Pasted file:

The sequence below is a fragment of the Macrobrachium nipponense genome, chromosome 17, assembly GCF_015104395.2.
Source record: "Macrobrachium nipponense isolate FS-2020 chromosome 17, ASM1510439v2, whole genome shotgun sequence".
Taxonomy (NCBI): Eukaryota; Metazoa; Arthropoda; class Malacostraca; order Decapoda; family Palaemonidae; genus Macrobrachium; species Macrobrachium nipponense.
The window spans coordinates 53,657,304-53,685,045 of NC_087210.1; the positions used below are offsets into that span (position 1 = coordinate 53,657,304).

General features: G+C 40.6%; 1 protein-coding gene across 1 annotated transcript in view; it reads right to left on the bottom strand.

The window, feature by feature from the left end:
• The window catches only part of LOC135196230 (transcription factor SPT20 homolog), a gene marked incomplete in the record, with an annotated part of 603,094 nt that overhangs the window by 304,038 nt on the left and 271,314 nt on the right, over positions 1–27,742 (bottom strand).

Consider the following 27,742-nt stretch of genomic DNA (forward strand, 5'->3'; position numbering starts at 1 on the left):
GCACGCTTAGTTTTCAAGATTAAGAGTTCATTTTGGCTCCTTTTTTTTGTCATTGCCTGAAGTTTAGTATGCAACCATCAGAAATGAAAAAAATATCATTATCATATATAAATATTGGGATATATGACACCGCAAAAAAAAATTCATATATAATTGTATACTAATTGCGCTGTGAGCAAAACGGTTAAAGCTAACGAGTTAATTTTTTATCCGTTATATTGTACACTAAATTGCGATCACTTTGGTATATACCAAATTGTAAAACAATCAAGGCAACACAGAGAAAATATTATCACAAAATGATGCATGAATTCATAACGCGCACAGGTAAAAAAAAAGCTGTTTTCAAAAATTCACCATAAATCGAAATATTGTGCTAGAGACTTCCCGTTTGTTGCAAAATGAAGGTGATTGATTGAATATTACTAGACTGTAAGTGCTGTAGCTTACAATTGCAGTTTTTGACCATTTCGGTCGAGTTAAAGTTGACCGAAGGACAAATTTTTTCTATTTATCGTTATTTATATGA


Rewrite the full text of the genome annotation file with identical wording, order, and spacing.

The sequence below is a fragment of the Macrobrachium nipponense genome, chromosome 17, assembly GCF_015104395.2.
Source record: "Macrobrachium nipponense isolate FS-2020 chromosome 17, ASM1510439v2, whole genome shotgun sequence".
Taxonomy (NCBI): Eukaryota; Metazoa; Arthropoda; class Malacostraca; order Decapoda; family Palaemonidae; genus Macrobrachium; species Macrobrachium nipponense.
The window spans coordinates 53,657,304-53,685,045 of NC_087210.1; the positions used below are offsets into that span (position 1 = coordinate 53,657,304).

General features: G+C 40.6%; 1 protein-coding gene across 1 annotated transcript in view; it reads right to left on the bottom strand.

The window, feature by feature from the left end:
• The window catches only part of LOC135196230 (transcription factor SPT20 homolog), a gene marked incomplete in the record, with an annotated part of 603,094 nt that overhangs the window by 304,038 nt on the left and 271,314 nt on the right, over positions 1–27,742 (bottom strand).

Consider the following 27,742-nt stretch of genomic DNA (forward strand, 5'->3'; position numbering starts at 1 on the left):
GCACGCTTAGTTTTCAAGATTAAGAGTTCATTTTGGCTCCTTTTTTTTGTCATTGCCTGAAGTTTAGTATGCAACCATCAGAAATGAAAAAAATATCATTATCATATATAAATATTGGGATATATGACACCGCAAAAAAAAATTCATATATAATTGTATACTAATTGCGCTGTGAGCAAAACGGTTAAAGCTAACGAGTTAATTTTTTATCCGTTATATTGTACACTAAATTGCGATCACTTTGGTATATACCAAATTGTAAAACAATCAAGGCAACACAGAGAAAATATTATCACAAAATGATGCATGAATTCATAACGCGCACAGGTAAAAAAAAAGCTGTTTTCAAAAATTCACCATAAATCGAAATATTGTGCTAGAGACTTCCCGTTTGTTGCAAAATGAAGGTGATTGATTGAATATTACTAGACTGTAAGTGCTGTAGCTTACAATTGCAGTTTTTGACCATTTCGGTCGAGTTAAAGTTGACCGAAGGACAAATTTTTTCTATTTATCGTTATTTATATGA